This is not all. Read Isaiah 58:13, 14. Why does God focus on the Sabbath at the end of this chapter? The prophet uses phrases here similar to those in the rest of the chapter: keep “from doing as you please”; don’t go “your own way”; avoid “doing as you please or speaking idle words” (NIV), the prophet warns. In other words, the Sabbath isn’t the time to go through the routine of worship only to be thinking your own thoughts and living a life irrelevant to the one of worship. The Sabbath is to be a “delight” and to be “honorable.” In the context of the rest of the chapter, Sabbath is about delighting in learning the character and purposes of God and then living that character and those purposes in our relations to others. Knowing how to go through the form of Sabbath observance and worship is not enough. Learning must impact life. Sabbath is time for learning and living priorities.
Jesus respected and upheld the law of God (Matt. 5:17, 18). Yet, Jesus also challenged the religious leadership over their interpretation of the law. None of His challenges was more threatening to the establishment than the choices He made on Sabbath keeping. The synagogues did not fail to make the Sabbath an opportunity for education—the Torah was read and interpreted without fail. The scribes and Pharisees knew the letter of the law. However, Jesus went much further in His Sabbath-day education of His followers.
The controversies surrounding Jesus’ healing on the Sabbath led into important spiritual debates about the nature of sin, the reason for the Sabbath, the relationship between Jesus and the Father, and the nature of Jesus’ authority.
Jesus’ attitude toward the Sabbath is summarized well in our memory verse for this week: “And He said to them, ‘The Sabbath was made for man, and not man for the Sabbath. Therefore the Son of Man is also Lord of the Sabbath’ ” (Mark 2:27, 28, NKJV). He wanted to emphasize that the Sabbath should not be a burden. It was “made” (created) as a unique opportunity for people to learn of the character of God, who made the Sabbath, and to learn experientially by valuing His creation. By raising questions through His actions, Jesus pushes His disciples, the Jewish leaders, and the crowds to think more deeply about Scripture and about what their faith and their God meant anyway. It is so easy for any of us to get so caught up in rules and regulations that might not be bad in and of themselves but that become an end in and of themselves rather than means to an end—and that end should be a knowledge of the character of the God we serve. And this, then, leads to our faithful obedience to Him based on our trust in the merits of Christ’s righteousness for us.
Jesus modeled for His disciples the practice of weekly attendance at the synagogue. After His resurrection, they continued this pattern, as did other followers of Jesus. The synagogue became one of the main venues for the apostles to raise questions relating to the Resurrection, and the Sabbath provided a key opportunity for the community to gather together and learn. After all, Jesus was the Hebrew Messiah, the Messiah predicted in the Old Testament, which was read in the synagogue each Sabbath. What better place, then, did the believers have for promoting Jesus than in the synagogue, especially when they were witnessing to Jews and to others “who fear God” (Acts 13:16, 26, NKJV)?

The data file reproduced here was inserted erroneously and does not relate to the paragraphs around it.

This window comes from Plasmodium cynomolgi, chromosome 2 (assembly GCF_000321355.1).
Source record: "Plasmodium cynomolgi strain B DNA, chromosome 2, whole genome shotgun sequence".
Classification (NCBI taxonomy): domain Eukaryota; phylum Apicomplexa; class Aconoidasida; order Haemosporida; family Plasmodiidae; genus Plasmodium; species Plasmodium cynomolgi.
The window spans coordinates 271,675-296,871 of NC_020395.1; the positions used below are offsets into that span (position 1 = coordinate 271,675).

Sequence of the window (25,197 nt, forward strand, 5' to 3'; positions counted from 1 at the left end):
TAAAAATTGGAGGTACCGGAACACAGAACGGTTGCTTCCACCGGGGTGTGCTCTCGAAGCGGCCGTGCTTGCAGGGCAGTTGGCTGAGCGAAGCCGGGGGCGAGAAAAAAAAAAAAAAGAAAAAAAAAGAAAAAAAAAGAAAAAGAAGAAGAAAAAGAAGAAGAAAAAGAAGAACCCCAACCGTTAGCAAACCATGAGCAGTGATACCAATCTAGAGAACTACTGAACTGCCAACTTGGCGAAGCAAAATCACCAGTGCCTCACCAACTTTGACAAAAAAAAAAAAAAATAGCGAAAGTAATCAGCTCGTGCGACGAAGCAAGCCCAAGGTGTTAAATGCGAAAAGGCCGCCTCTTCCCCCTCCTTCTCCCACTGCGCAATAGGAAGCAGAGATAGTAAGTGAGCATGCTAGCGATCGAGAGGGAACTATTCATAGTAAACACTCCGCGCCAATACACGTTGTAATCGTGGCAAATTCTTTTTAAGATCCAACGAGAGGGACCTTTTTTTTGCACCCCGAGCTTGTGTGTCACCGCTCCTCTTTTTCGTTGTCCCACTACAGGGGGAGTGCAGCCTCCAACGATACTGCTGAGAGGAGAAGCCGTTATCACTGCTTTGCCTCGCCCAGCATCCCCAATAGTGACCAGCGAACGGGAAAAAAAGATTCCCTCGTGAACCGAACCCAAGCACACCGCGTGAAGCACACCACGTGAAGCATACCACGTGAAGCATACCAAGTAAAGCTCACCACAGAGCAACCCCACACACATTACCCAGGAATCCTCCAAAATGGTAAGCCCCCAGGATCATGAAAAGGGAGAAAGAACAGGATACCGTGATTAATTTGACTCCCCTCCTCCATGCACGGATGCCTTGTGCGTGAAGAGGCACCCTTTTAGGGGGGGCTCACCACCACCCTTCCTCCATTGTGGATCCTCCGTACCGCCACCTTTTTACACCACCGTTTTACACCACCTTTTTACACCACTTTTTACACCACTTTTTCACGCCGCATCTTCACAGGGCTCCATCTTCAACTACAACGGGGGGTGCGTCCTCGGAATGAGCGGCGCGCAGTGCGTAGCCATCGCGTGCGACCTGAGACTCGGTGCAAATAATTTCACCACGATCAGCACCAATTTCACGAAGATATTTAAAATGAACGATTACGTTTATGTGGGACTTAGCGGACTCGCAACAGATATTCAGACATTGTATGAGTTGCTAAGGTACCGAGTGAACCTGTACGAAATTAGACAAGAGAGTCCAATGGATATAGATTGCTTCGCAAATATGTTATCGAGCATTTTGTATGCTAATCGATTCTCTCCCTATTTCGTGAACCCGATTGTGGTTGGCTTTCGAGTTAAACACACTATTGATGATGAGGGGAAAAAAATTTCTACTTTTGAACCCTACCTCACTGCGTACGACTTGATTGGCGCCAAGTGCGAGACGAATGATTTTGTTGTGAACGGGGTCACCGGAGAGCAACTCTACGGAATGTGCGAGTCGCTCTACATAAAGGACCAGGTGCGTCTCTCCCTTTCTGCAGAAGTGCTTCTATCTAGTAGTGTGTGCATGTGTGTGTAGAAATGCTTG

The apostles’ testimony was both personal and scriptural. Paul elaborated on the history of Israel, starting with “our fathers” (Acts 13:17) in Egypt, and followed their history from the settlement to the judges, to the kings, and to David, from whom he had a perfect transition to Jesus.
Paul and others also showed how their personal experience and understanding made sense within the context of the Scriptures. They presented information, and they debated and discussed. The combination of personal testimony and Scripture delivered through preaching, teaching, and discussion was very powerful. As the Bible passages show, some of the religious leaders were envious of the authority of the apostles and the resulting power they had over the people, both Jews and Gentiles.
The Seventh-day Adventist Church has a strong history, too, of encouraging testimony and scriptural exposition through both preaching and teaching/sharing. The combination of Sabbath School with the divine (preaching) service and other Sabbath meetings (youth meetings, for example) gives a strong formal educational base to Seventhday Adventist worship. While this needs to be complemented by other learning experiences, it is essential to the educational experience of the Sabbath.
Further Thought: Read Ellen G. White, “The Sabbath,” pp. 281–289, in The Desire of Ages.
“No other institution which was committed to the Jews tended so fully to distinguish them from surrounding nations as did the Sabbath. God designed that its observance should designate them as His worshipers. It was to be a token of their separation from idolatry, and their connection with the true God. But in order to keep the Sabbath holy, men must themselves be holy. Through faith they must become partakers of the righteousness of Christ. When the command was given to Israel, ‘Remember the Sabbath day, to keep it holy,’ the Lord said also to them, ‘Ye shall be holy men unto Me.’ Ex. 20:8; 22:31. Only thus could the Sabbath distinguish Israel as the worshipers of God.”—Ellen G. White, The Desire of Ages, p. 283.
“Then the Sabbath is a sign of Christ’s power to make us holy. . . . As a sign of His sanctifying power, the Sabbath is given to all who through Christ become a part of the Israel of God.”—The Desire of Ages, pp. 288, 289.